The Dimensions Of The Problem

The problem of increasing number of refugees and IDPs is one that we are facing more often in recent times. As wars rage across the world, millions of people are forced to flee their regions and assume refugee status in a new country, or become IDPs.

In January 1999, it was estimated that there were 50 million refugees and displaced persons worldwide. Of these, only 23 million were protected and assisted by the Office of the United Nations High Commissioner for Refugees (UNHCR). The current lack of international consensus over legal definitions deprives the remaining 27 million people of the same support [3]. Although the Special Representative of the UN Secretary General for IDPs estimates that there are 20-25 million IDPs, figures as high as 30 million have been quoted.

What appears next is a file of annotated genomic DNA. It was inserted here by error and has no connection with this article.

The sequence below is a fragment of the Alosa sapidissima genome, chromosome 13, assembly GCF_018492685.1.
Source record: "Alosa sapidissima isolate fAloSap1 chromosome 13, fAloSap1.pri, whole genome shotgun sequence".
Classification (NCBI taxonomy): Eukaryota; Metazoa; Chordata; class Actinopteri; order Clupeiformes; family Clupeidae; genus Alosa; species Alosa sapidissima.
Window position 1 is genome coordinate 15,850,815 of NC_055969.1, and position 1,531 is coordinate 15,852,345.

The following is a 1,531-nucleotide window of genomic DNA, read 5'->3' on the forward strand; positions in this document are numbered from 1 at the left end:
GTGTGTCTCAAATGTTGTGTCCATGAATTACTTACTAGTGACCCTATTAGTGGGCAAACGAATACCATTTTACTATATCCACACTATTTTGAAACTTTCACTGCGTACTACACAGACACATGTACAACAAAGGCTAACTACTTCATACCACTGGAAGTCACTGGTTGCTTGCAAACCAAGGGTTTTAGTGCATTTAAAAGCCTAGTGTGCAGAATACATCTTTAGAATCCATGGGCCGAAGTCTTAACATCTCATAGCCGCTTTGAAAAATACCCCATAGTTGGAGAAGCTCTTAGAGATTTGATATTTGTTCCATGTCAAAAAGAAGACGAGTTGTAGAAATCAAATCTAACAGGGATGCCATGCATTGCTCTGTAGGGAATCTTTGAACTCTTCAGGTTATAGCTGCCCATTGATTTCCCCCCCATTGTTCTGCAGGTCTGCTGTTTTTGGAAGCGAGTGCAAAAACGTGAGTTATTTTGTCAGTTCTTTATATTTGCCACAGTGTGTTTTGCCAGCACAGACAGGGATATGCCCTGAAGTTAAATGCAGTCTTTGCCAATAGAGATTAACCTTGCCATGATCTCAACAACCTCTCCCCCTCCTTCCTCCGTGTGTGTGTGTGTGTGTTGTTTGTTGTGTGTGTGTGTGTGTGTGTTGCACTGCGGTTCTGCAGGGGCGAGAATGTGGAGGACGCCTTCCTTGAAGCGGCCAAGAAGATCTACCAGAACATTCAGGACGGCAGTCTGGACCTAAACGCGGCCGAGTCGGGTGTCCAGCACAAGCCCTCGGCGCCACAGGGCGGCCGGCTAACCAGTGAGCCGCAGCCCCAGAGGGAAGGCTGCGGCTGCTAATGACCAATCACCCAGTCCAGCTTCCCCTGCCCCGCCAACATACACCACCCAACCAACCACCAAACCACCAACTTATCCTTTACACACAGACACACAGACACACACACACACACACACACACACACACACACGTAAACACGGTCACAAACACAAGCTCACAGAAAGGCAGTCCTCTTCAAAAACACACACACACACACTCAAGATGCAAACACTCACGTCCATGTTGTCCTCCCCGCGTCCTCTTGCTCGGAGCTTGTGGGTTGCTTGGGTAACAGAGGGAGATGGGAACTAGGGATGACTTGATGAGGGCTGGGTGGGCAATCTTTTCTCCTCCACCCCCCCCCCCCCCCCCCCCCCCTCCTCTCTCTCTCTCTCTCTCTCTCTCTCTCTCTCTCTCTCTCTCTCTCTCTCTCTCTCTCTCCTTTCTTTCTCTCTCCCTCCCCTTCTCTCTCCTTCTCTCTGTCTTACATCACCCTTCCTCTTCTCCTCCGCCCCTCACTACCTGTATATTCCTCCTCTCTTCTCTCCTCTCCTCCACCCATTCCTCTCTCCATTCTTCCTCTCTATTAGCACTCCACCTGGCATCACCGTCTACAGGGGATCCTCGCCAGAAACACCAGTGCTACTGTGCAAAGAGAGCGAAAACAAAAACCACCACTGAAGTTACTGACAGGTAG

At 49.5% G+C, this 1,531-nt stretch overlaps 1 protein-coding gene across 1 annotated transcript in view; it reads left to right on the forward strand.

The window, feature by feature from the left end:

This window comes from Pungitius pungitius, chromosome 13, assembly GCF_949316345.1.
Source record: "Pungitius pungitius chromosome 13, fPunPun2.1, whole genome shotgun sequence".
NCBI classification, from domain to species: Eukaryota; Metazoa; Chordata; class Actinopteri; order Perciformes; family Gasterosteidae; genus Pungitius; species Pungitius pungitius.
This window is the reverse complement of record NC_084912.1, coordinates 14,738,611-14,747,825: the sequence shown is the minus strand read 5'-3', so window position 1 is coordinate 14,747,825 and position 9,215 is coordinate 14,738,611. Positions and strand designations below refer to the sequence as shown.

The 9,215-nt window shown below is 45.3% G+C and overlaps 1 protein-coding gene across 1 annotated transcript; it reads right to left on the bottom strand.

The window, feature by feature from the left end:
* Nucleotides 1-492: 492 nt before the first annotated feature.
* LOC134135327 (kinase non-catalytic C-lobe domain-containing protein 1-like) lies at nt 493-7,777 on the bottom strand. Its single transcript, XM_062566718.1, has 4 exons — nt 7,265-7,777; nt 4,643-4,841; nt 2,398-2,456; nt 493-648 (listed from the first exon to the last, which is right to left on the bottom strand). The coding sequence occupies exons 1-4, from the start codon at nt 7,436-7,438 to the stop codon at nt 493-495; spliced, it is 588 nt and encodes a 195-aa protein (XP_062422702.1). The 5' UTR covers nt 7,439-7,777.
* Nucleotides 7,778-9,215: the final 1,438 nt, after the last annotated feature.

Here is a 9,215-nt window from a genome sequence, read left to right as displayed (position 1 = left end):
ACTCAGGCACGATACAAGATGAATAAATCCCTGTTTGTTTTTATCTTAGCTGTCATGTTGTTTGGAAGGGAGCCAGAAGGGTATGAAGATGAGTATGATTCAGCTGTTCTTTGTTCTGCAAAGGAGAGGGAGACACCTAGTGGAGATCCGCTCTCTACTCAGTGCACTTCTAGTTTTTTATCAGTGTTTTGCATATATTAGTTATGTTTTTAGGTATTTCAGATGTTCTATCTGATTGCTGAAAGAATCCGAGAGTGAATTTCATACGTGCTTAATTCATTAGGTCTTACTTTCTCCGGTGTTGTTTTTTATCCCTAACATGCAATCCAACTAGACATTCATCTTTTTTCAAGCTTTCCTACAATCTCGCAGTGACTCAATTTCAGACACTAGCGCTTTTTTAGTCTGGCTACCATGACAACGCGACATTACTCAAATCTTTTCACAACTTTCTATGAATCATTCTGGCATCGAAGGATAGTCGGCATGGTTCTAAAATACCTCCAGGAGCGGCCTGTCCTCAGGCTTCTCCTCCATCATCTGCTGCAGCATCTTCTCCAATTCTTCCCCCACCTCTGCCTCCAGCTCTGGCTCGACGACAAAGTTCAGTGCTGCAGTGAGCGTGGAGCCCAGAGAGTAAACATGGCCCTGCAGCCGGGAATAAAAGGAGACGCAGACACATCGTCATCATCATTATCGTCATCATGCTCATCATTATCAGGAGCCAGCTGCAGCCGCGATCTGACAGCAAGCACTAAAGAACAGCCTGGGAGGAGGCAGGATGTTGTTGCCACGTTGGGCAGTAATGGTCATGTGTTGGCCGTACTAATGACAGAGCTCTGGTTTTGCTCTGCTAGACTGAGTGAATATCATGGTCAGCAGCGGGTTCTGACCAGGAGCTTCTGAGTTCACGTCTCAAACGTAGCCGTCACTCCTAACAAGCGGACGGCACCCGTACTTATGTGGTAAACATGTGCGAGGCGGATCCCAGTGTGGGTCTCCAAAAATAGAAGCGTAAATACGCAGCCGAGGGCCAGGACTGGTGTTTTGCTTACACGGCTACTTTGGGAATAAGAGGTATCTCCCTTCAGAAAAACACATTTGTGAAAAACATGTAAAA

It is estimated that 5 million of these refugees were already suffering some mental disorder prior to the war or calamity and another 5 million had suffered some psychosocial dysfunction. Since accurate figures are not available, these estimates are only approximations, but it is quite likely that a substantial proportion of refugees present mental health problems that range from chronic mental disorders to trauma, distress and mental suffering.

The effects of war, torture, and disaster on the mental health problem of refugees are manifested in several ways, including adjustment problems, depression, anxiety disorders or post-traumatic stress disorder (PTSD). The stressful condition of a refugee could even worsen any underlying mental disorders such as psychotic illnesses.

There have been many studies on refugees and populations in exile to assess their mental health problems. Studies have been done in countries where refugees have settled and also in conflict areas.

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